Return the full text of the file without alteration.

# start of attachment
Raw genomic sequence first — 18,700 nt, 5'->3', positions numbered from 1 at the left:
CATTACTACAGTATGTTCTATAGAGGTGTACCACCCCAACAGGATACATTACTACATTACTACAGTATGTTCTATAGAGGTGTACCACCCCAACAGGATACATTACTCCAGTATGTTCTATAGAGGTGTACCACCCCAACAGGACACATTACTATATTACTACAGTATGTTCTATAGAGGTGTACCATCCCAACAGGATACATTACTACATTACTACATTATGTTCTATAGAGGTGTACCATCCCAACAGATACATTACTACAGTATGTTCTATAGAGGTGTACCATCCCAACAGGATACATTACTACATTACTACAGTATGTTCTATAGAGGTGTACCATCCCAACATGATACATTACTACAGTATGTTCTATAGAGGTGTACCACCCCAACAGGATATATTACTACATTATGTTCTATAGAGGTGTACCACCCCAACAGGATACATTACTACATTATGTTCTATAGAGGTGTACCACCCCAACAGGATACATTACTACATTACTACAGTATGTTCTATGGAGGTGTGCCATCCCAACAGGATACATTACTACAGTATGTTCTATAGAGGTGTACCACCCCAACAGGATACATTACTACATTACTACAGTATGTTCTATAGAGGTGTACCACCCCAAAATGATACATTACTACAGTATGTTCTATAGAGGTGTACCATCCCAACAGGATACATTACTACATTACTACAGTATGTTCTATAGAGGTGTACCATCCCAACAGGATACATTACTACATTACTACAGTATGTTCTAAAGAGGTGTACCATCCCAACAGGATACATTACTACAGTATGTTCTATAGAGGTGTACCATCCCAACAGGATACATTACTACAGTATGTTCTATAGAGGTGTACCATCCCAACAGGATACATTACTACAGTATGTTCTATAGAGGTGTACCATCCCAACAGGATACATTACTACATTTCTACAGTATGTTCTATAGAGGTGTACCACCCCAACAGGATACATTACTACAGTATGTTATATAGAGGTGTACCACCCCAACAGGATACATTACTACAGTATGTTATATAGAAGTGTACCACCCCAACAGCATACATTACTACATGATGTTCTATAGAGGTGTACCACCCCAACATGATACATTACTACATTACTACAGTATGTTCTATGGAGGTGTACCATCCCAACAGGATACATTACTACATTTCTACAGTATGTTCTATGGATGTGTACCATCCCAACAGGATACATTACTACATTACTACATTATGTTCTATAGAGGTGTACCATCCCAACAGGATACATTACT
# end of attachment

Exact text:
Raw genomic sequence first — 18,700 nt, 5'->3', positions numbered from 1 at the left:
CATTACTACAGTATGTTCTATAGAGGTGTACCACCCCAACAGGATACATTACTACATTACTACAGTATGTTCTATAGAGGTGTACCACCCCAACAGGATACATTACTCCAGTATGTTCTATAGAGGTGTACCACCCCAACAGGACACATTACTATATTACTACAGTATGTTCTATAGAGGTGTACCATCCCAACAGGATACATTACTACATTACTACATTATGTTCTATAGAGGTGTACCATCCCAACAGATACATTACTACAGTATGTTCTATAGAGGTGTACCATCCCAACAGGATACATTACTACATTACTACAGTATGTTCTATAGAGGTGTACCATCCCAACATGATACATTACTACAGTATGTTCTATAGAGGTGTACCACCCCAACAGGATATATTACTACATTATGTTCTATAGAGGTGTACCACCCCAACAGGATACATTACTACATTATGTTCTATAGAGGTGTACCACCCCAACAGGATACATTACTACATTACTACAGTATGTTCTATGGAGGTGTGCCATCCCAACAGGATACATTACTACAGTATGTTCTATAGAGGTGTACCACCCCAACAGGATACATTACTACATTACTACAGTATGTTCTATAGAGGTGTACCACCCCAAAATGATACATTACTACAGTATGTTCTATAGAGGTGTACCATCCCAACAGGATACATTACTACATTACTACAGTATGTTCTATAGAGGTGTACCATCCCAACAGGATACATTACTACATTACTACAGTATGTTCTAAAGAGGTGTACCATCCCAACAGGATACATTACTACAGTATGTTCTATAGAGGTGTACCATCCCAACAGGATACATTACTACAGTATGTTCTATAGAGGTGTACCATCCCAACAGGATACATTACTACAGTATGTTCTATAGAGGTGTACCATCCCAACAGGATACATTACTACATTTCTACAGTATGTTCTATAGAGGTGTACCACCCCAACAGGATACATTACTACAGTATGTTATATAGAGGTGTACCACCCCAACAGGATACATTACTACAGTATGTTATATAGAAGTGTACCACCCCAACAGCATACATTACTACATGATGTTCTATAGAGGTGTACCACCCCAACATGATACATTACTACATTACTACAGTATGTTCTATGGAGGTGTACCATCCCAACAGGATACATTACTACATTTCTACAGTATGTTCTATGGATGTGTACCATCCCAACAGGATACATTACTACATTACTACATTATGTTCTATAGAGGTGTACCATCCCAACAGGATACATTACT